Lenny Campello harbors an impish streak. He figures there are about 200 hotel rooms out there whose cheaply framed seascapes he's improved with a soup can or syringe discarded on the acrylic beach. He's buried small statues of three-breasted women all over Scotland for future historians to puzzle over.
But the blocky, color-field paintings in his series “The Color of Wars to Come” at the Red Door Gallery started a decade ago with a more serious joke.
The McLean Project for the Arts in Northern Virginia hosts a painting biennial called “Strictly Painting.” In 1999, it announced that Terrie Sultan, then interim chief curator of the renowned Corcoran Gallery of Art in Washington, would jury the show. Campello was familiar with Sultan's selections in past exhibitions and worried that she harbored an anti-painting worldview — that she would dilute the show into a multimedia stew of turn-of-the-century techno fads.
“It was my theory that Ms. Sultan would not be in the representational side of painting,” he says. “It was also clear that she — like many curators — was seduced by technology in the form of video, digital stuff and such trendy things.”
He decided he'd try to game the system by reverse-engineering the ideal Sultan entry.
Campello had recently retired from a 23-year career in the Navy. So he took some of his old Navy award ribbons and scanned them into a digital file. He enlarged the images into blown-out pixilated blocks of color. He printed them out and made slides of the printed sheets of paper. Then he lied.
He submitted the images to the show, but instead of identifying the materials as printer paper, he said they were massive oil paintings on canvas.
It worked. Of the hundreds of entries from the mid-Atlantic, Sultan selected two of his for the show.
“When you're self-righteous, you really get burnt,” he says, sighing. In his entry he claimed the paintings were huge, 6-foot-long monsters and had to work frantically to create exact replicas of the slides. “I was afraid I wasn't going to finish in time,” he says, but wasn't afraid about getting caught. “I was really good,” he says, smiling.
Reached by phone at the Parrish Art Museum in Southampton, N.Y., Sultan says she has no recollection of Campello or, for that matter, the “Strictly Painting” show.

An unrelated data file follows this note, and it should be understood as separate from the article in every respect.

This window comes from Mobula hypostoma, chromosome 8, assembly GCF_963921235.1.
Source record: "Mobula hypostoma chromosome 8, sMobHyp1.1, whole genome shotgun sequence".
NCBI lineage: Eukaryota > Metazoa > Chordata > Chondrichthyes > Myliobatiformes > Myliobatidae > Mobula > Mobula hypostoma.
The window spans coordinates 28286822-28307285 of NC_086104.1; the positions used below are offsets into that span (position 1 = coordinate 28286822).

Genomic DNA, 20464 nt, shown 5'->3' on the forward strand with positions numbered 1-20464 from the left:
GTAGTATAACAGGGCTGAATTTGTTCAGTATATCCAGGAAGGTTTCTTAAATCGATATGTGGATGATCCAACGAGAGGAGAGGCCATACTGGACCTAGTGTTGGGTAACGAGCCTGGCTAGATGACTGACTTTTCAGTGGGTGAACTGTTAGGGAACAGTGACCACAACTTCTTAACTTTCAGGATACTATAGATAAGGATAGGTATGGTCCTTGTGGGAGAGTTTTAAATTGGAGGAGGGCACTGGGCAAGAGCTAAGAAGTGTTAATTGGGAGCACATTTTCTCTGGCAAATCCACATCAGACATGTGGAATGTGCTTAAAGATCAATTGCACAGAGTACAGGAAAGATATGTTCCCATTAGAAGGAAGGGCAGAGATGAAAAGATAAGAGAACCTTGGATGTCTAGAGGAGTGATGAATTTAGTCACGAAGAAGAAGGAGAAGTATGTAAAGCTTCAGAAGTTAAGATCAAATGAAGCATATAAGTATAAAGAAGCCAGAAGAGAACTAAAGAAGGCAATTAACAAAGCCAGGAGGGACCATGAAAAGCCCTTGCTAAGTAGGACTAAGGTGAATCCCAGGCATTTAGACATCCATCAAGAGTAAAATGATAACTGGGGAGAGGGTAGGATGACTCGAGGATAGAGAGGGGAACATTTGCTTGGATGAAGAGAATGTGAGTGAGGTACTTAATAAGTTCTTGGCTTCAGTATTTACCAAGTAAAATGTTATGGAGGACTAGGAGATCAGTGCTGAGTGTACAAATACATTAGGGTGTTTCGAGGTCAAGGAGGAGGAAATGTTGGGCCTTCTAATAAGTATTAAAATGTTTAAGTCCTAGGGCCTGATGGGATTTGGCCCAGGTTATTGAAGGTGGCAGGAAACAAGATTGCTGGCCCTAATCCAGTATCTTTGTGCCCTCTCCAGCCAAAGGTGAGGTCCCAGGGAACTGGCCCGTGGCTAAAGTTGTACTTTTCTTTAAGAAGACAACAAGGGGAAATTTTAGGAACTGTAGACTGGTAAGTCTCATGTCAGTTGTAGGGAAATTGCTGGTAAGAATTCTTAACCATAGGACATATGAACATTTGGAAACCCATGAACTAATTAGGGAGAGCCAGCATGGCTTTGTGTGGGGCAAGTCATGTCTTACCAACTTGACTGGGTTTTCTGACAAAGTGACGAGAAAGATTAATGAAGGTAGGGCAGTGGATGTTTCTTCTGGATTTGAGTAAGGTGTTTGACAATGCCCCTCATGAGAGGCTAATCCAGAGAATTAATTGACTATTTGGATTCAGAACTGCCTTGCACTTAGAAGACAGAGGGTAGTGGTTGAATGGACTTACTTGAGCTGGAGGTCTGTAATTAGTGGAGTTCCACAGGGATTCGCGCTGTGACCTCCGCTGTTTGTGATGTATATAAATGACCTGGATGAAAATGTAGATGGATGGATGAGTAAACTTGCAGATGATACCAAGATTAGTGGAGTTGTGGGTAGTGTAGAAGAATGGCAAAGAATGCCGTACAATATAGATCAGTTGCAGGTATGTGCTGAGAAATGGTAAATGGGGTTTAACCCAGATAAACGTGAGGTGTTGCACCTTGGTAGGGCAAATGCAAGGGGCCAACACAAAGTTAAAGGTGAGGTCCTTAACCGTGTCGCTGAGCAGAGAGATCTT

“It really annoys me — the elitist attitude at the top,” Campello says. “Ninety-nine point nine-nine-nine-nine percent of the art world is very liberal except for the ‘public.’ The way they view the public, the way they serve the public, the way they dismiss the public.” He saw Sultan as threatening the discipline of painting with the same snobbery. When you have a background as diverse as his, Campello says, it hones your radar for false self-regard.
F. Lennox Campello came to this country from Cuba with his parents when he was 10. The family settled in Brooklyn, but he was restless, so he forged his father's signature and joined the Navy at 17. The military paid for him to major in art and math at the University of Washington in Seattle, and then he was off, stationed all over the globe but keeping up with his art all the while. He says he held an art show in Beirut and scribbled illustrations for Stars and Stripes newspaper.
The ribbon paintings have evolved since the McLean show. Now the paintings commemorate hypothetical conflicts: the Iranian Campaign Medal, Alaska Secession Pacification Medal, and the Multi-National Peacekeeping Force Medal for Syria.
Technically, he says, they've loosened back up and spilled out of the rigid pixilation back to brushstrokes and an emphasis on the painterly.
Standing in front of the black and white stripes of the Alaskan painting, Campello calls attention to a crinkly quality in the paint in the upper left-hand corner. He achieved the look by using a hair drier over the varnish, an approach forgers use to artificially age an object. Before hair dryers, forgers used urine to age statues or to soak canvases in, then baked them to defeat age tests.
The idea of memorializing wars yet to be fought by using historic artistic practice is satisfying in its way, but does he think the fat stripes of pigment could speak for themselves?
“I'll be brave enough to tell you no,” he says. “I'm convinced as an amateur historian I want to force people to read. It doesn't stand on its own, it stands with the story.”
The project started as an attempt to defend painting's honor. It's grown into work that, by his admission, doesn't stand as image alone. Perhaps, in a small way, the joke's on him. S
Lenny Campello's “The Color of Wars to Come” and Harold Edwards' “Iterations” run through Jan. 17 at Red Door Gallery, 1607 W. Main St. 358-0211.